Supply to the station auxiliaries was at 3.3kV for motors of 200hp and over, and at 380 volts for motors under 200hp.

The 3.3kV switchgear was manufactured by South Wales Switchgear, and was indoor-type oil-break with rupturing capacity of 150MVA.

The 380 volt switchgear was manufactured in South Africa and comprised mainly of contractors for motor control, with high rupturing-capacity fuses for fault protection.



The switch operating room contained panels for the remote control of all 132kV and 88kV circuit breakers, and for main 3.3kV circuit breakers, as well as all relays for protection of generator and feeder circuits.

Communications services were also centred on the switch operating room.

The control panel suite in the switch operating room was also manufactured in South Africa.​


Generator transformers were rated at 70MVA with forced air-cooling. The rating was reduced to 53MVA with natural draught cooling.

The unit transformers for the turbine and boiler auxiliaries were connected directly to the generator terminals. These were natural cooled units rated at 6.6MVA with a voltage ratio of 11/3.3kV.

The 132/88kV coupling transformers were in two groups each with an aggregated rating of 60MVA. Each group comprised three single-phase units. These transformers were equipped with delta-connected tertiary windings, delivering 3.3kV, which were used to supply general station services, including the residential properties.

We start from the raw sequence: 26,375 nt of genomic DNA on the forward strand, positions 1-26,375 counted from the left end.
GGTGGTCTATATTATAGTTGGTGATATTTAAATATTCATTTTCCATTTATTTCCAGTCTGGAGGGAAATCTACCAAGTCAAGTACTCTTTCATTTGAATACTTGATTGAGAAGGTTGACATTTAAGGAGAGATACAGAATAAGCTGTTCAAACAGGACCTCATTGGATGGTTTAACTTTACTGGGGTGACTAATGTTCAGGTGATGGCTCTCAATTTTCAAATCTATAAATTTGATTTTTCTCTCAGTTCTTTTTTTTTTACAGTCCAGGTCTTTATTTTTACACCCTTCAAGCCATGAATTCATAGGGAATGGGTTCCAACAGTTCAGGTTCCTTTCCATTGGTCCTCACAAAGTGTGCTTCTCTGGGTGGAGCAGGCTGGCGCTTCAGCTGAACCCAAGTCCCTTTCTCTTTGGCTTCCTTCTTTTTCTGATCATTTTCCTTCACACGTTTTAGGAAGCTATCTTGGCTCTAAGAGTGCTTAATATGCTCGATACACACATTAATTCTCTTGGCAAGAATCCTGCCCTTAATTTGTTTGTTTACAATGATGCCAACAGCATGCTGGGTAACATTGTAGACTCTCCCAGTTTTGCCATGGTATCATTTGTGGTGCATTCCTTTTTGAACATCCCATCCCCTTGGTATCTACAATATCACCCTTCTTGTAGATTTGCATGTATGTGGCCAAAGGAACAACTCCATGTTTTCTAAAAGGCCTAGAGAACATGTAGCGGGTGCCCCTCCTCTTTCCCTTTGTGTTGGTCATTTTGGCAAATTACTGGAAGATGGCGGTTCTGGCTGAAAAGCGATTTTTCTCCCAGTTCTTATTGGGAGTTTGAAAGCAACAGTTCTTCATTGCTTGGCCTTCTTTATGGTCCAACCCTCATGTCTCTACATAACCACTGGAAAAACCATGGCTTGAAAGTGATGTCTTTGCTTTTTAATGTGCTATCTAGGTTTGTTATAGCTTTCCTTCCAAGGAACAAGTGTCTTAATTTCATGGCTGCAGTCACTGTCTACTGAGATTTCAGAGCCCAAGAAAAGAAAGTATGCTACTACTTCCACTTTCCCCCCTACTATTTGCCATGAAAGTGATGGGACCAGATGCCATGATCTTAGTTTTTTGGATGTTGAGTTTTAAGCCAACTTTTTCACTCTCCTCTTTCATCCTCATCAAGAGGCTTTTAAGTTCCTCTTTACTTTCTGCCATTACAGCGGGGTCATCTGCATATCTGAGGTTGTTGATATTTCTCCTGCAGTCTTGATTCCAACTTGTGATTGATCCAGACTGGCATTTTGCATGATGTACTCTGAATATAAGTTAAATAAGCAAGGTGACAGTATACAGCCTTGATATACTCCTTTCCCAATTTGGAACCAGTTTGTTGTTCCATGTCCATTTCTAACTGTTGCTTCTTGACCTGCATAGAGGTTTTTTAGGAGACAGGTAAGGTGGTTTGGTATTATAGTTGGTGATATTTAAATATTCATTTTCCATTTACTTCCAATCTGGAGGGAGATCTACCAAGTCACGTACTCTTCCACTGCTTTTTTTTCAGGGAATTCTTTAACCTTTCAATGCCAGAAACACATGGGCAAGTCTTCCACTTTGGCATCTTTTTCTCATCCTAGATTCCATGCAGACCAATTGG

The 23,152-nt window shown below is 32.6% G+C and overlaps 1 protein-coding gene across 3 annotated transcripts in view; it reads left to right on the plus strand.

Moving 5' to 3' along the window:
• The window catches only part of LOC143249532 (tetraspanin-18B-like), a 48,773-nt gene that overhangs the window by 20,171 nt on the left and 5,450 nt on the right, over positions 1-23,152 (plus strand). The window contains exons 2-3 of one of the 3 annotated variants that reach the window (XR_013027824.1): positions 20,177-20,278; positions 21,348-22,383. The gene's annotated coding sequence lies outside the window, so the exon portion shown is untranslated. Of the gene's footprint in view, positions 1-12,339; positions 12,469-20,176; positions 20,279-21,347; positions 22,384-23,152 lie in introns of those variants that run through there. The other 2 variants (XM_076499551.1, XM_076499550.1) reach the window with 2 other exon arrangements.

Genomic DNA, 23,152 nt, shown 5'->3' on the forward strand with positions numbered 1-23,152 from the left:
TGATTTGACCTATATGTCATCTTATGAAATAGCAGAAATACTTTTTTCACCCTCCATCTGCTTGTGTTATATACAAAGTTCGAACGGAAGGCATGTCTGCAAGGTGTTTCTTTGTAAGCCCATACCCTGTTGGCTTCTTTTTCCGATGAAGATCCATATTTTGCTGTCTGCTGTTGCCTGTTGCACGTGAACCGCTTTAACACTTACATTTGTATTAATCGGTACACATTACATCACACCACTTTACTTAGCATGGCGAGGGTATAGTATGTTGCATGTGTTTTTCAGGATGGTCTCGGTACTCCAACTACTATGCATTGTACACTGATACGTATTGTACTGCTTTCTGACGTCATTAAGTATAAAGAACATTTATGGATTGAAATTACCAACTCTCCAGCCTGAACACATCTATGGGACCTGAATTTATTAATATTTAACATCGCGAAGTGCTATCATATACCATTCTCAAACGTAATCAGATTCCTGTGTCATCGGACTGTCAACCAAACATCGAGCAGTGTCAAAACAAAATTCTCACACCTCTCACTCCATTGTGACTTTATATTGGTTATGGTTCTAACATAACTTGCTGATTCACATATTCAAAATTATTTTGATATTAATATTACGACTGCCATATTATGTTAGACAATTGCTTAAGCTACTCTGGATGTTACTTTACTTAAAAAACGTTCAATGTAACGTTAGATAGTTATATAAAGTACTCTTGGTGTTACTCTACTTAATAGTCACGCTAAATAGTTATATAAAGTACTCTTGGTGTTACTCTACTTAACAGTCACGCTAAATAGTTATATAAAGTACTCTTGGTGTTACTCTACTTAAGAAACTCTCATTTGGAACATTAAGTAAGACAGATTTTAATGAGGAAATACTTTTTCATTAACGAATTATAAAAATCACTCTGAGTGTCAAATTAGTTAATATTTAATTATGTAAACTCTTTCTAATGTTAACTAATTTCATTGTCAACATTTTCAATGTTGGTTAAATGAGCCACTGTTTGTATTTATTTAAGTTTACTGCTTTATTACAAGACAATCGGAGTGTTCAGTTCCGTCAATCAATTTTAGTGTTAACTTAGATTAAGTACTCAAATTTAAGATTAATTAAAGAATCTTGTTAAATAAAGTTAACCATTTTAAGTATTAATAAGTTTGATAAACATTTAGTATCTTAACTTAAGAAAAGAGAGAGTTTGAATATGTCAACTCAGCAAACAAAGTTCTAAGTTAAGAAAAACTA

Mechanical and electrical workshops were equipped with machine tools and facilities for effecting normal maintenance and all but the heaviest repairs to the power station plant.


The process of closing down Taaibos and Highveld power stations began in 1986. Both power stations were to be placed in reserve storage (“mothballed”) over a period of two years. A “mothballed” power station was one that could be brought back into service if necessary.


A decline in mining and industrial activity resulted in decreased demand for electricity. Consequently, a decision was made in 1994 to decommission and dispose of Highveld and Taaibos power stations. Attempts to sell the power stations were unsuccessful. Both stations were no longer viable as operating power stations. Spare parts and the cost of operating staff would be too costly. Also, ESCOM could not guarantee the demand for any electricity generated.

Staff who were employed at Kragbron either transferred to other power stations, or chose early retirement packages. As the closing down of the power station was phased over a number of years, and done in a controlled manner, the final shut-down had little affect on the surrounding community.

In 1999, five people were still working full time at Kragbron. They were to remain until the final disposal of the power stations. All storage facilities were rented to outside users to generate income.

Within the next couple of years all of the buildings will be demolished except for the offices of Taaibos.

The cooling towers will be imploded and coal staiths demolished. All equipment will be sold as parts or scrap.

The residential accommodation has been rented out by Esprop (Eskom Properties department) to non-Eskom families within the surrounding areas, and is currently running at approximately 95%